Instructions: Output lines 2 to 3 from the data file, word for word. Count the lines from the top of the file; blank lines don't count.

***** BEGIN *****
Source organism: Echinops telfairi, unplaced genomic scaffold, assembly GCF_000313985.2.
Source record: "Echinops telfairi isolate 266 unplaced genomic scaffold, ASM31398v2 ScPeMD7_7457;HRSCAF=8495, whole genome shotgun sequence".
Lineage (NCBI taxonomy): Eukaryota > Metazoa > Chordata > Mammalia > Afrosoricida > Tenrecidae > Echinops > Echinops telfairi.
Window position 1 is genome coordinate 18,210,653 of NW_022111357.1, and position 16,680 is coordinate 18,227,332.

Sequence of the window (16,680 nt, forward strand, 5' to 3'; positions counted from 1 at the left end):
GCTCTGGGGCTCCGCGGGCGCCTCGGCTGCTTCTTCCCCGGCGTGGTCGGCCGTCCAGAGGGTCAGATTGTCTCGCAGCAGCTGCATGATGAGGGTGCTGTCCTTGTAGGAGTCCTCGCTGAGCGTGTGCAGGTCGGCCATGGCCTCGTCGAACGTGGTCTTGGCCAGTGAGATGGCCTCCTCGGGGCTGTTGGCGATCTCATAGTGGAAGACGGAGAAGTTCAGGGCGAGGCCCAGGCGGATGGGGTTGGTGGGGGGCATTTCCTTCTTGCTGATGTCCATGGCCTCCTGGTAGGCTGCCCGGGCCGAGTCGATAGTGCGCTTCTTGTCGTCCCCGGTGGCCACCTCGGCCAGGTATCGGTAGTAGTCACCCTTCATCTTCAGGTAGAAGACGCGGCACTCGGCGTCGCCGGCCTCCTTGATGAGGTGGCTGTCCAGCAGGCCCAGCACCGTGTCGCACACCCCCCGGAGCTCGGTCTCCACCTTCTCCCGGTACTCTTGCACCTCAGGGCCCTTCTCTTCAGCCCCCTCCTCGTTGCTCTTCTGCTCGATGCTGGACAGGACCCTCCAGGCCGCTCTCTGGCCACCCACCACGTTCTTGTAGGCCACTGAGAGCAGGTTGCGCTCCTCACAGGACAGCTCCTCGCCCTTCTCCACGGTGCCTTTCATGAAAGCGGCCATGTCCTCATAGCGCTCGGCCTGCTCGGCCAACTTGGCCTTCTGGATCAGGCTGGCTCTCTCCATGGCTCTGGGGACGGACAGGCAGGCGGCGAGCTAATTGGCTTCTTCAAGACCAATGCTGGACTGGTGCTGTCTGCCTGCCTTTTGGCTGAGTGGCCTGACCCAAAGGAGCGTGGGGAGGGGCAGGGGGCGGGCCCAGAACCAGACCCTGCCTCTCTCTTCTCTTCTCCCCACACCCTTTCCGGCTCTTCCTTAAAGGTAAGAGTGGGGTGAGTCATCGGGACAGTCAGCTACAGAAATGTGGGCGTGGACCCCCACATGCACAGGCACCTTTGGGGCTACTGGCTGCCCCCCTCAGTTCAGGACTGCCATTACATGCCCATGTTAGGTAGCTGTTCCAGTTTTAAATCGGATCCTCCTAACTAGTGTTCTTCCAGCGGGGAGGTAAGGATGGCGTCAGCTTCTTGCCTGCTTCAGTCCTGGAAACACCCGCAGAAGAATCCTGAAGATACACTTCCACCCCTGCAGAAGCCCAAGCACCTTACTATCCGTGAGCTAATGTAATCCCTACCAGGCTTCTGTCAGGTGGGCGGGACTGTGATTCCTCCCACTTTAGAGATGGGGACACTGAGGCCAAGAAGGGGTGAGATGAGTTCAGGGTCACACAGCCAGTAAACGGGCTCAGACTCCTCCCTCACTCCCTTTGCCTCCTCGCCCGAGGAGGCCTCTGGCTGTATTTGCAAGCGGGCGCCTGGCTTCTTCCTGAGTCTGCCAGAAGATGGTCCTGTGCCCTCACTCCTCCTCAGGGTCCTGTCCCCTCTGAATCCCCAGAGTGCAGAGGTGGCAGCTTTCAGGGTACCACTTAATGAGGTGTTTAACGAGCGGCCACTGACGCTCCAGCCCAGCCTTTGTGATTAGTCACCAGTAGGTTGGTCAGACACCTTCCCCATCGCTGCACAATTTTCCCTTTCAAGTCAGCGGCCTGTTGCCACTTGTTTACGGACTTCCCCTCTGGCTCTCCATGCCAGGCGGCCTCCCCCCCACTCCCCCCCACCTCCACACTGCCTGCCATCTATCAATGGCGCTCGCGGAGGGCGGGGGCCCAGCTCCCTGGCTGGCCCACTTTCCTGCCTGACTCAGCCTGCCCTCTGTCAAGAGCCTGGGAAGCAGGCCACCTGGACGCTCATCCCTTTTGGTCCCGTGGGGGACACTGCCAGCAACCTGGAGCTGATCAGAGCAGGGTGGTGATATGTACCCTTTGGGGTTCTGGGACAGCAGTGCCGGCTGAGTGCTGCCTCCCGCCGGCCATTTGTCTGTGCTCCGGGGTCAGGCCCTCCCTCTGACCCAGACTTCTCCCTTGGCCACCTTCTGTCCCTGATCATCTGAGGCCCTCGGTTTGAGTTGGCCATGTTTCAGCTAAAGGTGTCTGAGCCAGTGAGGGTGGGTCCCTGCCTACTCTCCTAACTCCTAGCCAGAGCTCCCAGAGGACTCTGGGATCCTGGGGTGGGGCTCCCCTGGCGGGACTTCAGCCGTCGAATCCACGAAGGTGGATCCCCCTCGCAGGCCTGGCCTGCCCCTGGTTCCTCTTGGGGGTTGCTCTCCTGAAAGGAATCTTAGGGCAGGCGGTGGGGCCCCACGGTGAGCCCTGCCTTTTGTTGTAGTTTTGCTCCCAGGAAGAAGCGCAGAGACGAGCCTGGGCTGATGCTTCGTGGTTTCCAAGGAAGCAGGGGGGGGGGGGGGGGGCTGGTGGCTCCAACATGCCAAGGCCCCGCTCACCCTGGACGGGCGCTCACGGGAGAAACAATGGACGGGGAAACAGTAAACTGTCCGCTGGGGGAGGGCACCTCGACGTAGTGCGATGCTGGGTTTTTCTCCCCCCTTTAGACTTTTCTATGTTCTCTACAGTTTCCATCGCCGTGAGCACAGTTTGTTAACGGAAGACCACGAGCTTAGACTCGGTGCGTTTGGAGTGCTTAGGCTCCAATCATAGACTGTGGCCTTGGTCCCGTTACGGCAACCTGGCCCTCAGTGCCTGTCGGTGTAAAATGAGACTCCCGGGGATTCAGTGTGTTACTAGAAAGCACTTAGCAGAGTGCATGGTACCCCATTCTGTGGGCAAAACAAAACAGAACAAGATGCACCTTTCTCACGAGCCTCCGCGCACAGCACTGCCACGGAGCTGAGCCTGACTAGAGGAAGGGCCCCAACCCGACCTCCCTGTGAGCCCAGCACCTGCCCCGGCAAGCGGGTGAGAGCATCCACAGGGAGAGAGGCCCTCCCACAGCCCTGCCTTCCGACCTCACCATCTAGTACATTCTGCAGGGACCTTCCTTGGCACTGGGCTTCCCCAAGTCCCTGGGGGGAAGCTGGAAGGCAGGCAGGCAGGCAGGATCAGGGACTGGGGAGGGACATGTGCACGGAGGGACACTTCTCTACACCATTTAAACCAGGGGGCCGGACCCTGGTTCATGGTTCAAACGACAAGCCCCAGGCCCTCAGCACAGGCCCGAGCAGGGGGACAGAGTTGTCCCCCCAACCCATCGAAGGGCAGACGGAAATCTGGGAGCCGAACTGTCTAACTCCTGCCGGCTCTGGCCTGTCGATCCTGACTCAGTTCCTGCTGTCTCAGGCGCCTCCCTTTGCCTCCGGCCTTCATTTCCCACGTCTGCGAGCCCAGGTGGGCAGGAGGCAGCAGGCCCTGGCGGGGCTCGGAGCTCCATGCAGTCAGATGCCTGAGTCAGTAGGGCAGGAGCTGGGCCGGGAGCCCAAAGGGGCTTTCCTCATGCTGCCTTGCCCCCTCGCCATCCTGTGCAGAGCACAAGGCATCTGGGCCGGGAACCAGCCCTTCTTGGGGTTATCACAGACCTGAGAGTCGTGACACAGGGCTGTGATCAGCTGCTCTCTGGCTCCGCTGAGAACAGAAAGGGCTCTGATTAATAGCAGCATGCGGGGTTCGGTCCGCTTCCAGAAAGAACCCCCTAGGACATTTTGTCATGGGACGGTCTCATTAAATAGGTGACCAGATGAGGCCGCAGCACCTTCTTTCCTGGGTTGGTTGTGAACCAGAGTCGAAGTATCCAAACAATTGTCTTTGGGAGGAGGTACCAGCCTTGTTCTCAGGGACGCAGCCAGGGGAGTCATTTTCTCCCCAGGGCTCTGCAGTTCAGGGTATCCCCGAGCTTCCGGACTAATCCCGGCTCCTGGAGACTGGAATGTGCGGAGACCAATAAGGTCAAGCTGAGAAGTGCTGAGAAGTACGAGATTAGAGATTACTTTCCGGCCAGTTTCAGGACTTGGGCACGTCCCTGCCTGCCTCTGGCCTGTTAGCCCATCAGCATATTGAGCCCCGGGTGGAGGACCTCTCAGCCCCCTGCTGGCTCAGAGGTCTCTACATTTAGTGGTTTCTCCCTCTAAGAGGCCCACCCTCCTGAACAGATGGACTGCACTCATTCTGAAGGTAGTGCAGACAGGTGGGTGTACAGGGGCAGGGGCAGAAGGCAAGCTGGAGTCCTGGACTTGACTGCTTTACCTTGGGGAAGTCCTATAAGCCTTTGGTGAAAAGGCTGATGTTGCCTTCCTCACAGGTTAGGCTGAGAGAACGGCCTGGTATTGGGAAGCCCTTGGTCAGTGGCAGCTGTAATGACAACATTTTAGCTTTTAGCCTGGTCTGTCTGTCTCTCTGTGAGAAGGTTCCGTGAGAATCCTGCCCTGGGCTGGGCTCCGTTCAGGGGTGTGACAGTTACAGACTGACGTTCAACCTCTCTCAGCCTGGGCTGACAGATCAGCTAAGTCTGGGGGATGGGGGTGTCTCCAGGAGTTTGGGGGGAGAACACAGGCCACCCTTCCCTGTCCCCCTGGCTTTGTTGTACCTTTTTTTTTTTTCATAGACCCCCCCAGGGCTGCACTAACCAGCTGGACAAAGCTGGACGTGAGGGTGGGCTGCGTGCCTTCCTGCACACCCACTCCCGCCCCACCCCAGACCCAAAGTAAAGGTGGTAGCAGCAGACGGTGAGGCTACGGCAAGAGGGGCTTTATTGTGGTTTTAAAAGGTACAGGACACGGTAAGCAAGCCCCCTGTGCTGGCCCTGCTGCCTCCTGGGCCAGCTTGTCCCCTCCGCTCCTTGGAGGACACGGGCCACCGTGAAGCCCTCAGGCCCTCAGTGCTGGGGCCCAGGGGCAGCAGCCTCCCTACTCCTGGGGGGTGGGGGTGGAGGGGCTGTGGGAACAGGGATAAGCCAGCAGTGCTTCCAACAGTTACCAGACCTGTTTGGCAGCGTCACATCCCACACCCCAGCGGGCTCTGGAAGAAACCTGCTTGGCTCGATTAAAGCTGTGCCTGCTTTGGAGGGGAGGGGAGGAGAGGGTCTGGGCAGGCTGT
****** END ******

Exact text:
Source record: "Echinops telfairi isolate 266 unplaced genomic scaffold, ASM31398v2 ScPeMD7_7457;HRSCAF=8495, whole genome shotgun sequence".
Lineage (NCBI taxonomy): Eukaryota > Metazoa > Chordata > Mammalia > Afrosoricida > Tenrecidae > Echinops > Echinops telfairi.